Page:A Lady's Cruise in a French Man-of-War.djvu/340

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none to lead their worship, save, perhaps, a newly converted priest of Oro, or a professional dancer, hitherto sunk in every form of vice,—we can the better understand the extreme anxiety of the people to possess the books which were the storehouses of excellent knowledge.

Have you ever realised the innumerable difficulties under which these early publishers had to contend? To begin with, they had themselves to reduce barbarous and hitherto unknown tongues to a written language,—no easy matter, considering that many of these dialects are so rich as to possess far more words to express shades of meaning than any European language.[1] So, beginning with the alphabet, they had to work out equivalents for words in which the slightest change of accent conveys totally different meanings; then they had to puzzle out very intricate grammatical structures, and, having mastered all this, had to commence the very difficult work of translating so large a book as the Bible—a book, moreover, treating of spiritual truths which it was hard indeed to render comprehensible to such very materialistic minds as these.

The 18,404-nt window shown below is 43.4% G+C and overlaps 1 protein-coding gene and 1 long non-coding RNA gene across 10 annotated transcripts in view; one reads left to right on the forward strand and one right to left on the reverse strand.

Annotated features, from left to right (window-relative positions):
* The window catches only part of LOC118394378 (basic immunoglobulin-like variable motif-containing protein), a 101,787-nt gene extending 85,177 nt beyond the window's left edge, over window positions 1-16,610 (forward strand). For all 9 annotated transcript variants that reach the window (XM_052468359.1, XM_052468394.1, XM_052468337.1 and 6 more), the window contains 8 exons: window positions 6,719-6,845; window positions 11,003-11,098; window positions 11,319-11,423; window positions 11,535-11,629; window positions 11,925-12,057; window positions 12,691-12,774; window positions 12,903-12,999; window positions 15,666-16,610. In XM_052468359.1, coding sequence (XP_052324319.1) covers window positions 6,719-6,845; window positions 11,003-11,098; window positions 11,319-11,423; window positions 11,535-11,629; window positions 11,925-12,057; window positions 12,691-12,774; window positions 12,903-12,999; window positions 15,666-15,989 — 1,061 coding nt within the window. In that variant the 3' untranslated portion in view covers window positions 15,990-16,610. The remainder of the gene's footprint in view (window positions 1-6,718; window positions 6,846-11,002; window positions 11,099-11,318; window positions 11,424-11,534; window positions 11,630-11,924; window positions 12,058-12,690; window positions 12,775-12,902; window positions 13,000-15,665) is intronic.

Yet in the short space of about thirty years, the Scriptures have been translated into about twenty different languages, all previously unknown; and there is not one group throughout Polynesia, the people of which do not now read the Scriptures in their own tongue. The same good work is now gradually extending throughout Melanesia also; and even New Guinea, which, ten years ago, was an unknown land, has already received portions of the New Testament in the language spoken by at least one of its tribes.

Considering the extremely volatile nature of these light-hearted people, the exceeding earnestness with which they seem to have entered into the requirements of a spiritual religion, is very remarkable. They had, however, been early trained to a belief in the necessity of whole-hearted attention, and reverence in the worship of their idols. It mattered not how large and costly might be the offerings, and how careful the ceremonial, should the priest omit, or even misplace, any word in the appointed prayers, or should his attention be diverted, the prayer was un-

  1. This is emphatically true of Fijian. See 'At Home in Fiji,' vol. i p. 136.